My, my, my my hitters can’t hit so hard! Makes me say, “Oh my Lord!” Thank you for blessing me, but please! I didn’t sneeze! Okay, okay, OKAY! Let’s bask like a Spanish omelette (that might be Basque) in Kenta Maeda. Yesterday, was nearly the best start of the year until Taylor Rogers did the doo-doo after being told “don’t do doo-doo.” Maeda went 8 IP, 1 ER, 3 baserunners, 12 Ks, ERA at 2.27. By the by, you can see all the top 100 starts of the year under that linkiemajiggies. (I say ‘nearly’ because that page updates after the start, and Rogers blew his win.) I called Maeda a sleeper for a good four months this preseason. Here’s a brief snippet of me back in February, “Traded to the Twins, because all, and I mean, all things I touch turn to gold. *touches lamé jumper* I’m Beyonce, snitches! This can’t be bad for Maeda. If you want, like, actually facts, fine. Maeda’s about to be a top 20 starter.” Then I went on for about 1500 words across five different starter sleeper posts about Maeda’s swinging strike rate and how much I loved Maeda. If you didn’t draft him, that is really more on you. You could’ve touched him, now you Kenta’d. Anyway, here’s what else I saw yesterday in fantasy baseball:

Please, blog, may I have some more?

The Cardinals, Marlins, and Phillies have born the brunt of the misery in this young baseball season thus far with Covid outbreaks and cancelled games.  This week, we’ve got a group of other teams that are getting put through the ringer with your more traditional injury issues…..”injuries classic” we’ll call it.  We’ve also lost some more big time arms for the remainder of the season as the herd starts to thin here.

Mike Soroka is out for the season after suffering an achilles injury in his latest start.  It’s a brutal blow for the young righty, and even a bigger blow for the Braves, who are now in a real crunch for arms.  This solidifies Touki Toussaint and Sean Newcomb’s spots in the rotation, but the rest of the rotation couldn’t really be worse shape given the recent DFA of Mike Foltynewicz and Cole Hamels still ailing.  Without a trade, it’s hard to see any potential fill in being roster worthy here.

Please, blog, may I have some more?

We got a week in the books, folks, and I didn’t think I’d being doing another post this year after the unthinkable, unspeakable, most-obvious-thing-to-happen happened when a good quarter of the Florida Marlins team tested positive for coronavirus. Most would think when a worst case scenario like this occurs, the season would be halted, or at the very least restructured. (After watching some NBA last night, the bubble certainly appears to have been the way to go). But no. It’s just the Marlins, right? Who cares. I wonder to myself, “Self, would the reaction have been the same had 15 Yankees tested positive.” But they didn’t, it’s just the Marlins. The “worst” team in baseball. Besides this was a one off thing, right, what are the odds another team gets it? *Fast forward three days* Oh, three teams have it now, you say? Welp. And Commissioner slash idiot Rob Manfred claims he could shut down the season Monday if the “players aren’t more careful.” L-O-L. Careful like sending hundreds of players and workers back into situations where they not only have to travel, but its often impossible to maintain social distancing? So now we have six teams not even playing, teams that actually “matter”, and its an absolute mess not just for players and fans, but anyone trying to field a daily fantasy line up. Phew. OK, sorry for the tangent but this could very well be my final post of 2020, so I’m going to write about what I want, and I want to write about Taijuan Walker’s best start and first win in almost four years! After missing the majority of the past two seasons due to Tommy John, Taijuan Walker returned “home” to start in Seattle for the first time since 2016 Friday night. Walker looked dominant pitching seven scoreless innings, allowing just one hit, two walks and striking out eight A’s. Tai consistently threw strikes and used his fastball effectively, topping out at 95 mph. Sweet sassy molassy! His Jordan cleats were hitting different, too. It’s always the shoes! The cutter was cutting, his breaking ball had good movement but it was really the way he commanded that fastball that made the difference. After a rough first start in Houston last week, it was an excellent rebound for Walker to get him and the M’s back on track. Rotoworld called a Walker add quote “risky” today, but as I ranted above, this season is all about risk, so why not take a risk on Taijuan Walker!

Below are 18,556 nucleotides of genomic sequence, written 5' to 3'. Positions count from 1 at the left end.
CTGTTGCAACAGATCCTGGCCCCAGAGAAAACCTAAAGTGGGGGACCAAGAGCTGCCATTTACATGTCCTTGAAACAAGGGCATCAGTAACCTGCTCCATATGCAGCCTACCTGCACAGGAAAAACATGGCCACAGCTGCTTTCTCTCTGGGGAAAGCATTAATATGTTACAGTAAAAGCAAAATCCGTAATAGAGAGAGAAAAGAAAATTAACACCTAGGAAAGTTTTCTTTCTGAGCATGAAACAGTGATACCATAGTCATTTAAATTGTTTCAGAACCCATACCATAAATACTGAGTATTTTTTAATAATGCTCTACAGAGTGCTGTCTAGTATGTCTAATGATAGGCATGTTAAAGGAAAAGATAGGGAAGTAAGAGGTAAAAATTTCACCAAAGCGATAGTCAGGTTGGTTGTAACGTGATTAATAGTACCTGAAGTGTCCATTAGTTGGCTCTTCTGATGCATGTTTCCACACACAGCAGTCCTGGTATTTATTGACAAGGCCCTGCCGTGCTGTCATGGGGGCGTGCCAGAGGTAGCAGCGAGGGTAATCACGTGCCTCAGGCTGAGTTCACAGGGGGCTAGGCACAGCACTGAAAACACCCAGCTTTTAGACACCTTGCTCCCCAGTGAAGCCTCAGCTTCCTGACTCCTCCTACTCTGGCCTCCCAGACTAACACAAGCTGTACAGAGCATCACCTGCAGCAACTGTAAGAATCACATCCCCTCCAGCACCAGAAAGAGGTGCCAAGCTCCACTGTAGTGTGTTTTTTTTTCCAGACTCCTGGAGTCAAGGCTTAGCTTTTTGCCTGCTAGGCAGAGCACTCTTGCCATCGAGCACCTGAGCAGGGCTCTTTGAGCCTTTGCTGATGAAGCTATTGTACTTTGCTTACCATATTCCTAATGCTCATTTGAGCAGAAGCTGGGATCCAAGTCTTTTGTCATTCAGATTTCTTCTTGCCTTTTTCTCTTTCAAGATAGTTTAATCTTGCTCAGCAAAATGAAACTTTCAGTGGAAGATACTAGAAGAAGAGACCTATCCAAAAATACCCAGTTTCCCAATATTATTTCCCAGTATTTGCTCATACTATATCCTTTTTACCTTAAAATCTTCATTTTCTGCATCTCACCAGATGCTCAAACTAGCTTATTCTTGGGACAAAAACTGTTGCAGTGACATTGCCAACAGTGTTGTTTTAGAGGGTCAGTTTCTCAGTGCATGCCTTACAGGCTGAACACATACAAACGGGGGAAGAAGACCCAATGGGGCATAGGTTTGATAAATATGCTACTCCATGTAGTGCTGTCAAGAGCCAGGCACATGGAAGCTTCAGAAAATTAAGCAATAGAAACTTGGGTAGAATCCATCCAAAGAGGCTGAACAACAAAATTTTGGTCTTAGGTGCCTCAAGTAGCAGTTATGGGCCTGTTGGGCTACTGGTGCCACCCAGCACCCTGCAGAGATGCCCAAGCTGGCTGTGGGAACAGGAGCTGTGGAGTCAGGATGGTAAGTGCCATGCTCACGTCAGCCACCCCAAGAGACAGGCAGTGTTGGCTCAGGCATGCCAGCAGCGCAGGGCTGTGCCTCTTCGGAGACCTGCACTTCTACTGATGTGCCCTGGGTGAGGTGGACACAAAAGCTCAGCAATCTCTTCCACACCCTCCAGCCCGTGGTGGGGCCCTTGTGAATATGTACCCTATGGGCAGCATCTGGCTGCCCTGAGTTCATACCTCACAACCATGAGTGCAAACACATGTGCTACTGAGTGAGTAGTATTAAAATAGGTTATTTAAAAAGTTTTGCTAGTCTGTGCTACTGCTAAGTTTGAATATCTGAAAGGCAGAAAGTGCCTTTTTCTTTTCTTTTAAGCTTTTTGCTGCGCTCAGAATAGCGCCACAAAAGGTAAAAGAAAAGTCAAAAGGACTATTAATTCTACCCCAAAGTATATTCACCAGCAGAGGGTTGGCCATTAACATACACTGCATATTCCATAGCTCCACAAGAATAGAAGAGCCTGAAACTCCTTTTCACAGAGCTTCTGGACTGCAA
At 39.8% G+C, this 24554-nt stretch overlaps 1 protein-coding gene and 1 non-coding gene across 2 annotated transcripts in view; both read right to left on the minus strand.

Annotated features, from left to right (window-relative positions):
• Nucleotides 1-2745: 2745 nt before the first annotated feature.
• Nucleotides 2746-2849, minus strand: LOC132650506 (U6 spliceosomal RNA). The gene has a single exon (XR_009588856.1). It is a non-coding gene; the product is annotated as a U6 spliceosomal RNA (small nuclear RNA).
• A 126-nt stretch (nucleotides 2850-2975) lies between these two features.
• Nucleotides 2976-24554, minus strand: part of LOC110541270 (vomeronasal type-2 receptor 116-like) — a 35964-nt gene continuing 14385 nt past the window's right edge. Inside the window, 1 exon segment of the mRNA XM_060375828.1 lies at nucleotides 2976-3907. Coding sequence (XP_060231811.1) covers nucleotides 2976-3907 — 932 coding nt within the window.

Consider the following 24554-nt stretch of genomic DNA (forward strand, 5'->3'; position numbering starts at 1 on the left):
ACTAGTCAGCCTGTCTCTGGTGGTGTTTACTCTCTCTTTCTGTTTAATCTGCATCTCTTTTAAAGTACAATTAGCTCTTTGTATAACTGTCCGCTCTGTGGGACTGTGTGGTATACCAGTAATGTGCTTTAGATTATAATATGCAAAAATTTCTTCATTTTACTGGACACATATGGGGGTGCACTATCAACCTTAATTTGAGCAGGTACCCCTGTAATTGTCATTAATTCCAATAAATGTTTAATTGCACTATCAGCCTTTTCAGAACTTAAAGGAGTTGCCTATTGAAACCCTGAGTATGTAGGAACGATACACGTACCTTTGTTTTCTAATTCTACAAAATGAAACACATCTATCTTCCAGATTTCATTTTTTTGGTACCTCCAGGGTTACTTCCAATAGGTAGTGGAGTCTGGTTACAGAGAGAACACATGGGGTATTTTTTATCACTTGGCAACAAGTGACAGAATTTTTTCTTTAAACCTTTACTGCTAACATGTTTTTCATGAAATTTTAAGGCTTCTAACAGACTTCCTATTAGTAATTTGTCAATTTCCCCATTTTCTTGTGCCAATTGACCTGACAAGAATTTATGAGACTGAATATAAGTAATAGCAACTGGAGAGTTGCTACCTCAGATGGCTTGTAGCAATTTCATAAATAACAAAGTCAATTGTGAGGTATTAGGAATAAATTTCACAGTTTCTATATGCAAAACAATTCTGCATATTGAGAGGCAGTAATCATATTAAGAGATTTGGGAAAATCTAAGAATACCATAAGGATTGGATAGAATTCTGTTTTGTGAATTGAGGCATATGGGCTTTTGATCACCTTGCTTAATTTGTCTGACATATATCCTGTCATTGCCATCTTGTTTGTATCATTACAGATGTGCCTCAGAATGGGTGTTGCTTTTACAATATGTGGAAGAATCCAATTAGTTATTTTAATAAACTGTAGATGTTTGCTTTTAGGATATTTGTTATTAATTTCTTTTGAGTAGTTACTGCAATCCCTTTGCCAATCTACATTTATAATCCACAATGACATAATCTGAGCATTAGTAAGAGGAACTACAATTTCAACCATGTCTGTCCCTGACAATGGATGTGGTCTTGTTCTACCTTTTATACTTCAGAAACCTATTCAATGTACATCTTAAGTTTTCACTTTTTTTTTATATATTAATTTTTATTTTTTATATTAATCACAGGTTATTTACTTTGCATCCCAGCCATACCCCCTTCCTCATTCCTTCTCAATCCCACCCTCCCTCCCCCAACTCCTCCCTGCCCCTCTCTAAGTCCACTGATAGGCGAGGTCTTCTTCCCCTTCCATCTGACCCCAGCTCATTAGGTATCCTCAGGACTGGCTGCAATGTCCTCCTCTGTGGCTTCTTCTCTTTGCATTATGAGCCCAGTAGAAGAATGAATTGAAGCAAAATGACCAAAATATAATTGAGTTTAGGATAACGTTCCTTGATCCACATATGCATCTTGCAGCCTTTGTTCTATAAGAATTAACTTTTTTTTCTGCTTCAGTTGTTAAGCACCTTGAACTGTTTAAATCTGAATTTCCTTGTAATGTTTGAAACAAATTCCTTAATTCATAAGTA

Please, blog, may I have some more?